Back in my teenage years, I spent many an evening catching and then loading up chickens for our neighbor, Mr. Gunter (we all called him Uncle).
Uncle raised chickens commercially. He would buy thousands upon thousands of “biddies,” then place them in the long chicken houses on his farm where he would feed and water them until they were large enough to be taken to market for processing. This feeding process was set up so the chickens could eat anytime on a constant basis and gain weight quickly.
When the chickens reached an optimal weight, it was time to catch them. Uncle would hire a bunch of us boys to catch the chickens by hand and load them on the truck. My job was to catch some 7 to 8 at a time and then carry them out of the house to the awaiting crates that were on huge trucks that the processing plant had sent out to the farm.
The difficult part was this catching had to take place during at night so that the chickens wouldn’t jump on top of each other and smother each other to death. When the time came, we’d cut the lights out on one end of the house and shoo them towards the lights at the other end. Once they were closely bunched-up we would place a barrier fence to keep them herded up and then turn all the lights off so they would stand still. At that point, we could easily grab them by the ankle. After we loaded a fair number and the bunch grew looser, we would again herd them up again and tighten the barrier fence.
Usually, we caught many, many thousand on any given catch. The catch would begin at 11pm or midnight and end at 4 or 5 am. After a hot shower and a quick nap, I was off at 7am to school. Yes, it made attending school and staying awake during class very difficult. Many times, a classmate would give me a friendly nudge when the teacher started looking my way! And, when I could, I would ‘check out’ to go to the library, where I would then pick up a newspaper and plop into one of the comfortable chairs to take a much needed siesta!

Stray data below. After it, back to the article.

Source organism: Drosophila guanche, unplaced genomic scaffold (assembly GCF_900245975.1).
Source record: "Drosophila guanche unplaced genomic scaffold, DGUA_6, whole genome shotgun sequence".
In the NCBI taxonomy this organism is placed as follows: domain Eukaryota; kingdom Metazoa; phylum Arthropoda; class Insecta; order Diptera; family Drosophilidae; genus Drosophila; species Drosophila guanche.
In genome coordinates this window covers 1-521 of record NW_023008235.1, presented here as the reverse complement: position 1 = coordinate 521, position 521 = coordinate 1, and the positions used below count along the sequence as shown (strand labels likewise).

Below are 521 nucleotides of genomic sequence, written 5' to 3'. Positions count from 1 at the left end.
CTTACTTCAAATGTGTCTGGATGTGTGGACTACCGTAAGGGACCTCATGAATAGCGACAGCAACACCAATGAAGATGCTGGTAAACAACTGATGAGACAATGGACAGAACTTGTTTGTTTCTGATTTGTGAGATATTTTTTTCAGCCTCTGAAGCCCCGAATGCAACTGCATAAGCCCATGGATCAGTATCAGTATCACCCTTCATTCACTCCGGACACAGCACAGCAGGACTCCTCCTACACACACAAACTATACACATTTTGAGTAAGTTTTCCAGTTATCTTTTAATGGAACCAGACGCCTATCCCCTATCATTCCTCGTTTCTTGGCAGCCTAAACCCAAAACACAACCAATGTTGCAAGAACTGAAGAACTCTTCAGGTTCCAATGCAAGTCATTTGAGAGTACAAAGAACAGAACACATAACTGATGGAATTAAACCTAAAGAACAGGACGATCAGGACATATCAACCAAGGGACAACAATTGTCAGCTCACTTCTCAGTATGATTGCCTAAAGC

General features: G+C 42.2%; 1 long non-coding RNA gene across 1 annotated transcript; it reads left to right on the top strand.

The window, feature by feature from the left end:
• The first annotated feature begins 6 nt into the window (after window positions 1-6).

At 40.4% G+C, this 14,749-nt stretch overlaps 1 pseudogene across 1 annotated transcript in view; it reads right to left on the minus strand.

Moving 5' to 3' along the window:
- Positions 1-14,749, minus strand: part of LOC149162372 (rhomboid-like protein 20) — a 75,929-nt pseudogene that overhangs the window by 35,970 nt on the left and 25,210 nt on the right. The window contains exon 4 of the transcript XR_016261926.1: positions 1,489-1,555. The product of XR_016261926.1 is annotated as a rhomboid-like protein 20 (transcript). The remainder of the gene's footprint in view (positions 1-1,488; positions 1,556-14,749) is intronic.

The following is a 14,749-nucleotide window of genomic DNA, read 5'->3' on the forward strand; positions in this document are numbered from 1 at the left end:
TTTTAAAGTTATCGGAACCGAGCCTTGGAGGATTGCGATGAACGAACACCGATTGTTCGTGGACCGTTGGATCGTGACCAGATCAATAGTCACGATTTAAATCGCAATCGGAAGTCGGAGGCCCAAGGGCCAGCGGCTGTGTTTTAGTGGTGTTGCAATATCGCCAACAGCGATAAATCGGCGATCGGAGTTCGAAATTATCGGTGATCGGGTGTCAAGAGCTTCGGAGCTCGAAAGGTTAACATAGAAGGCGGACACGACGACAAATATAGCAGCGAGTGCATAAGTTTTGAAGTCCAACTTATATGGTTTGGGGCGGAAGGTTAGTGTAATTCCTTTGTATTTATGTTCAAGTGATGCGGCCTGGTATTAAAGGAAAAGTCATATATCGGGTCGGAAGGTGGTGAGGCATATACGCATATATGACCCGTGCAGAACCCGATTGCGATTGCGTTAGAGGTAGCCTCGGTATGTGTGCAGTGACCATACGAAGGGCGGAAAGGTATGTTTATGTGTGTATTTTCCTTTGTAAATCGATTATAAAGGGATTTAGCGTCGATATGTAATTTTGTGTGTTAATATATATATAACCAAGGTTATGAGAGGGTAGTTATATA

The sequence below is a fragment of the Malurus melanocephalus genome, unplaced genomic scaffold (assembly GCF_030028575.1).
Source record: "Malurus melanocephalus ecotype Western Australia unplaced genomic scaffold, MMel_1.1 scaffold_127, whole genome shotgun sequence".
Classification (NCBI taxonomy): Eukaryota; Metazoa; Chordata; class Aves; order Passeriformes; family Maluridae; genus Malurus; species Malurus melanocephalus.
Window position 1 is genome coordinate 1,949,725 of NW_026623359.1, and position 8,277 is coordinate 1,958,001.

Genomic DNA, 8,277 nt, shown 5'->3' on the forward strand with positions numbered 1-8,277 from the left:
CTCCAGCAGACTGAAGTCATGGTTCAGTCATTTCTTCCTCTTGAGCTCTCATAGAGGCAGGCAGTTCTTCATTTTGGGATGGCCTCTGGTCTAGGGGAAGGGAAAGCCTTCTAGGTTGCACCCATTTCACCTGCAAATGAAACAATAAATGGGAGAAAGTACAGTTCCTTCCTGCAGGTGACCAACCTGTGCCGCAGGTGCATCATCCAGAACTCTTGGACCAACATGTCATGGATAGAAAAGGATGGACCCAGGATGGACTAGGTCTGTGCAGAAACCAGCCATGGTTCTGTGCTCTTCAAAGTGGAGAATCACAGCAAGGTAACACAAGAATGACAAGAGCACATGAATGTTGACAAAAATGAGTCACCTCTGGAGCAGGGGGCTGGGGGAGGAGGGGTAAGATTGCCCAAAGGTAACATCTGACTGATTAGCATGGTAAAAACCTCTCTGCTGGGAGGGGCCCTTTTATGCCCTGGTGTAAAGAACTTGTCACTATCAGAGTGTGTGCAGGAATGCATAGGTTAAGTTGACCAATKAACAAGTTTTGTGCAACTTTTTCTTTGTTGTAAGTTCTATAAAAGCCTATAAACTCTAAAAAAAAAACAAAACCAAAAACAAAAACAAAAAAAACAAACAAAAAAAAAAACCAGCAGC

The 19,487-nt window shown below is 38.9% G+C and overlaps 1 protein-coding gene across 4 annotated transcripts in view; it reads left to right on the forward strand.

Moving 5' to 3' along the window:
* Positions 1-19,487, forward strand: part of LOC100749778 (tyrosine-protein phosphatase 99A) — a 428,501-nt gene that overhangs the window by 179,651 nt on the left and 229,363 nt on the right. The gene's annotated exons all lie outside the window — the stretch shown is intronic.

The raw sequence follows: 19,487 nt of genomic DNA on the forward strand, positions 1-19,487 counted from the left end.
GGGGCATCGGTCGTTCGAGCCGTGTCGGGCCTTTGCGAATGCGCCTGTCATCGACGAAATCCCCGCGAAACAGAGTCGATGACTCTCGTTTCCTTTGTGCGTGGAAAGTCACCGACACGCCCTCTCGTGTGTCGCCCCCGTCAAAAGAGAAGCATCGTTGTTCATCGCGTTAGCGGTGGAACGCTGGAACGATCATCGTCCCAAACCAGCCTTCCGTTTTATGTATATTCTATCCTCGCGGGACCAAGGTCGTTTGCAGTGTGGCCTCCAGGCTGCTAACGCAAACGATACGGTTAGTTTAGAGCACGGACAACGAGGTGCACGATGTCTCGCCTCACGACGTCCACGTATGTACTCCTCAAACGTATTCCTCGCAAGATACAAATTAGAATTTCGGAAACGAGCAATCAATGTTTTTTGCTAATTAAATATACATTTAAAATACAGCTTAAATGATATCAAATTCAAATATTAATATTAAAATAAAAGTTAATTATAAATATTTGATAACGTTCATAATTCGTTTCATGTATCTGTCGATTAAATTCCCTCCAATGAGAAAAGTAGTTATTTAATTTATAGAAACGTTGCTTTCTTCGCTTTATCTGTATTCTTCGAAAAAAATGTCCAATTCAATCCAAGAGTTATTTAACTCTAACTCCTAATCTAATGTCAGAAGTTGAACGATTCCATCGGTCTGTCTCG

For sure, catching chickens during the middle of the night wasn’t a convenient time for me and I’m sure it wasn’t for Uncle either. But, despite our discomfort, it was the right time to do it safely and efficiently.
Working these crazy hours helped me learn that there some things best done at “inconvenient” times. Success is often in the timing - and it certainly was for Uncle. He always sent the healthiest chickens to market and demand was high for his product.
The truth is; the knock of opportunity is not always convenient. But if you are willing to open the door when opportunity knocks, no matter the time, success awaits on the other side.